On-site measuring made easy
October 14, 2009 | 7:00 pm CDT

You arrive at a jobsite where you need to make a countertop template. You quickly put some markers and stickers around the edges of the cabinets and on the walls and take some photos. Then you download the photos on-site into your laptop, launch a software program, and within an hour, a CNC router is cutting the countertop.

Sound far-fetched? It's not.

In fact, Keith Layton, owner of Mountain Tops Solid Surface Creations Inc., in Hayesville, N.C., has become so used to drawing a crowd of on-site spectators when he uses the system that he has a prepared speech to explain how it works. "It uses algorithms to figure spatial geometries. It triangulates the positions of the markers that you place in the job, and then when you take photographs of the markers from various angles, it processes them," Layton says. "That usually gets them to go away," he laughs.

Layton admits that the software, ETemplate Photo by Raleigh, N.C.-based ETemplate System, is complicated in what it does internally, but he says it's easy to use. "Most of the new guys we train on it want to make it harder than it is."

And while ETemplate Photo was developed with countertop makers in mind, several forward-thinking shops realized that the system could do even more namely, create extremely accurate drawings for curved stair parts.

Mountain Tops is a nine-man shop and has been using the system for about four years to fabricate solid surface tops with a MultiCam MG series CNC router. Mountain Tops also uses the system to create CAD files for another shop that fabricates engineered stone tops on Mountain Tops' behalf. There is a learning curve, Layton says, but his shop moved through it quickly.

Working with countertops

Prior to using ETemplate, Layton's shop used 1/8-inch lauan strips and hotmelt for making templates. They would then bring those in and scan them on their CNC router, which Layton says was time-consuming. Furthermore, Layton was concerned that they were essentially making a copy of a copy and accuracy was suffering. After about a month of using ETemplate, Layton's shop quit using hard templates altogether. By using ETemplate, Layton says he's been able to get the accuracy of his templates to as much as ten-thousandths of an inch.

Bonus uses

Layton notes that the system also has worked out well in some unexpected ways. "We've had instances where people have moved cabinets after we've templated and then denied it, and we say We've got a photograph that says you did.' "

In addition, Layton's templaters use the photographs to document the condition of a jobsite when they first arrive. If an appliance has been scratched or other damage done, they have photographic proof that they were not the ones who did it.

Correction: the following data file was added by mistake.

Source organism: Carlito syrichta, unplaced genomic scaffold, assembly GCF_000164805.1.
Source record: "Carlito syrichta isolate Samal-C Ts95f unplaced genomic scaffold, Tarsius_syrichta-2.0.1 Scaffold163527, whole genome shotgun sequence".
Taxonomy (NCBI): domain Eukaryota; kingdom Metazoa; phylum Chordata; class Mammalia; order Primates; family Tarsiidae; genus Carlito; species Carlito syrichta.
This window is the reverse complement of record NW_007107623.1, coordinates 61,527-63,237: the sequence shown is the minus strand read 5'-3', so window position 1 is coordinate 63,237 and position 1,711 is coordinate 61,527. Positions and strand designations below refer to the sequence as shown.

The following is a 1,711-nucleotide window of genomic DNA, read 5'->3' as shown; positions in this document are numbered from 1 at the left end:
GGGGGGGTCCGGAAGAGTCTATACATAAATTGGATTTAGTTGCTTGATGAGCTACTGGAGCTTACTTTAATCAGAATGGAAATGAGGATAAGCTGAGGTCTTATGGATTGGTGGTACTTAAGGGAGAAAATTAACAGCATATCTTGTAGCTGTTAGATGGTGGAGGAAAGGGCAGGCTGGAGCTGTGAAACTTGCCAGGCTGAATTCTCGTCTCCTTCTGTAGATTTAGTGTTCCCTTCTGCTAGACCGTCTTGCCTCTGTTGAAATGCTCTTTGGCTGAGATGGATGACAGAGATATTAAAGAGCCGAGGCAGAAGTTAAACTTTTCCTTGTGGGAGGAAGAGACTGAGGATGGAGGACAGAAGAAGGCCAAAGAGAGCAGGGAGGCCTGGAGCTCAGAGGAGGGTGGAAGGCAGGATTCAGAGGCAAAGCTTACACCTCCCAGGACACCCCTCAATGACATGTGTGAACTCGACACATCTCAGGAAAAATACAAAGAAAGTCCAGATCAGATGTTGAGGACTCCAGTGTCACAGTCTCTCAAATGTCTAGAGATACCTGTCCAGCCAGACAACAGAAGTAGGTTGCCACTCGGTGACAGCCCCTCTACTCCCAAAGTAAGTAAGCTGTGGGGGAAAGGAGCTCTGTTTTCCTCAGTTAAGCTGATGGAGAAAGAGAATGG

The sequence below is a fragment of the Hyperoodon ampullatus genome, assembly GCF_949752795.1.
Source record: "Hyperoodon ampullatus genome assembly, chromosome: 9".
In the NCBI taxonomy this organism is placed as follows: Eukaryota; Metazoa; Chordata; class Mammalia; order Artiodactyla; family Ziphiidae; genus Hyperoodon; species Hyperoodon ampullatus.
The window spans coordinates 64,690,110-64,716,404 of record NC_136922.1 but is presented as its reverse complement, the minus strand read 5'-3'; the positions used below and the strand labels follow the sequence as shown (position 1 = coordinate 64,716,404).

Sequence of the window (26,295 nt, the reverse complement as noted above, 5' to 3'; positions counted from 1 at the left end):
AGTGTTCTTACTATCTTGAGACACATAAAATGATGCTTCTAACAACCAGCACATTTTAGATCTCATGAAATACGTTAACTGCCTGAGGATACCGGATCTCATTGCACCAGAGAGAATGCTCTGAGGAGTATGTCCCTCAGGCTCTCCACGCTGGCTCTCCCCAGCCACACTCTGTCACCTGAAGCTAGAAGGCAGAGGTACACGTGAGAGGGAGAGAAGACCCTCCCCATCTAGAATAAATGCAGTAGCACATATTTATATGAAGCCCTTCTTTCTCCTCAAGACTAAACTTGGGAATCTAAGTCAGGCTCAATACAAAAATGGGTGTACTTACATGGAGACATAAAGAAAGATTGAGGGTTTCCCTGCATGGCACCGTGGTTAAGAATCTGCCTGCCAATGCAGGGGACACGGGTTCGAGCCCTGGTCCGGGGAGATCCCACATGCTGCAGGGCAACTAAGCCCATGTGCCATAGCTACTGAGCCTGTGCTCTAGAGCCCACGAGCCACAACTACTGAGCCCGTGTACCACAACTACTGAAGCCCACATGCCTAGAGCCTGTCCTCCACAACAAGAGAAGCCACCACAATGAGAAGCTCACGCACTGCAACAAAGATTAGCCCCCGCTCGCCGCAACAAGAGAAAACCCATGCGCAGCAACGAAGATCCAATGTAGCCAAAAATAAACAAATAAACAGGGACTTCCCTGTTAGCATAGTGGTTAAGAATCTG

The photos also help Layton's installers. On the morning before an install, they can pull up the job photos and know what they're walking into before they go to the jobsite.

Shop impact

The system has become an important component in Layton's shop. "For us, it's a very good way to accurately gather information in a very minimal amount of time, so we can then process that information and make countertops that fit. When we take the jobs out, they pop right in," Layton says. "If the walls bow in and out, then we make the tops bow in and out, it's the way ETemplate tells us to. And they fit."

Since Mountain Tops covers a large rural area, the time saved is another important aspect of the program, Layton says. Less time spent at a particular jobsite means that his men are able to get to more jobs in a day.

Making it work for stairs

Like Layton, Chris Morley also battles the time and production issue even though he is in a different industry stair part production. Morley is the owner of Royal Oak Stairs Inc., a 14-man shop in Raleigh, N.C. For Morley, the time spent measuring and re-measuring used to require multiple job visits. Then at the end of 2005 Morley saw the potential of ETemplate for his work and purchased a copy.

"I do a lot with curved stairs and radius landing tread, so when a framer frames, the wall might meander a little ways," Morley says. "With ETemplate I can get an accurate picture of the way a wall moves and make a better flowing line and compensate with what's gone bad with what the builder's done."

The complex gets easy

Morley especially likes the fact that it makes complex aspects of his job easy.

"Say for instance I have to build a flat radius and I have to cut it out of a piece of plywood. You've got underneath the stair, and it twists at the same time. Now if you take that and lay it flat, it's a completely different radius because it's on an angle and it's twisted. So instead of going there with some cardboard and templating it out, you can do it with ETemplate. It does it all on CAD, and you then can process it to where a CNC can cut everything out for you, and when you put it back, it fits perfectly."

Morley likes to sit outside a jobsite in his truck and process the project on his laptop. After he's done, he gives it to his workers at the shop who run it through the CNC. "I can just let them get on with it," Morley says. "Then that's one thing I don't have to worry about anymore.

"It's a pretty intense program," Morley adds. "There's probably a lot more to it than I see."

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About the author
Ken Jennison

Ken Jennison was a senior editor at CabinetMaker and FDM magazines from 2006 to 2008, writing more than 70 articles about cabinet and furniture manufacturers. He is currently director of acquisitions at Hearland Historical Properties LLC in San Francisco.